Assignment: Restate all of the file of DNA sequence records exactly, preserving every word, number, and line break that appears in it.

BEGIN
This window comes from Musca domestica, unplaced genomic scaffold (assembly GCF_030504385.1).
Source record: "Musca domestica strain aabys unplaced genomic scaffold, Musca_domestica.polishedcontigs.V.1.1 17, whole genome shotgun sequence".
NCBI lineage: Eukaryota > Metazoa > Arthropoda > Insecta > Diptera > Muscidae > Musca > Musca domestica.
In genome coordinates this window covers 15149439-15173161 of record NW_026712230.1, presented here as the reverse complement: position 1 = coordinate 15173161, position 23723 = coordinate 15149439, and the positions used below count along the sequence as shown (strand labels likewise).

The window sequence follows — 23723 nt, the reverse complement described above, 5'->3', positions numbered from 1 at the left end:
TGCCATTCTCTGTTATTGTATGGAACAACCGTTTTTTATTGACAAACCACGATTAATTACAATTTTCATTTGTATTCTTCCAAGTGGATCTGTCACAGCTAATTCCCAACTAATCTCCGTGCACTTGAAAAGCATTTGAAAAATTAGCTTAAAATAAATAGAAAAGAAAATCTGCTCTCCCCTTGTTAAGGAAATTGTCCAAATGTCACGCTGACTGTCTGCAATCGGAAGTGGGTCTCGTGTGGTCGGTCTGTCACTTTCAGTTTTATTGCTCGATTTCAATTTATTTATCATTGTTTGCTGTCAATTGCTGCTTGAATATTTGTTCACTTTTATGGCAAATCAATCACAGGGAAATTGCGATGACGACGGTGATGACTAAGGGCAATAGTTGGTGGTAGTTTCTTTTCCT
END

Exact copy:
This window comes from Musca domestica, unplaced genomic scaffold (assembly GCF_030504385.1).
Source record: "Musca domestica strain aabys unplaced genomic scaffold, Musca_domestica.polishedcontigs.V.1.1 17, whole genome shotgun sequence".
NCBI lineage: Eukaryota > Metazoa > Arthropoda > Insecta > Diptera > Muscidae > Musca > Musca domestica.
In genome coordinates this window covers 15149439-15173161 of record NW_026712230.1, presented here as the reverse complement: position 1 = coordinate 15173161, position 23723 = coordinate 15149439, and the positions used below count along the sequence as shown (strand labels likewise).

The window sequence follows — 23723 nt, the reverse complement described above, 5'->3', positions numbered from 1 at the left end:
TGCCATTCTCTGTTATTGTATGGAACAACCGTTTTTTATTGACAAACCACGATTAATTACAATTTTCATTTGTATTCTTCCAAGTGGATCTGTCACAGCTAATTCCCAACTAATCTCCGTGCACTTGAAAAGCATTTGAAAAATTAGCTTAAAATAAATAGAAAAGAAAATCTGCTCTCCCCTTGTTAAGGAAATTGTCCAAATGTCACGCTGACTGTCTGCAATCGGAAGTGGGTCTCGTGTGGTCGGTCTGTCACTTTCAGTTTTATTGCTCGATTTCAATTTATTTATCATTGTTTGCTGTCAATTGCTGCTTGAATATTTGTTCACTTTTATGGCAAATCAATCACAGGGAAATTGCGATGACGACGGTGATGACTAAGGGCAATAGTTGGTGGTAGTTTCTTTTCCT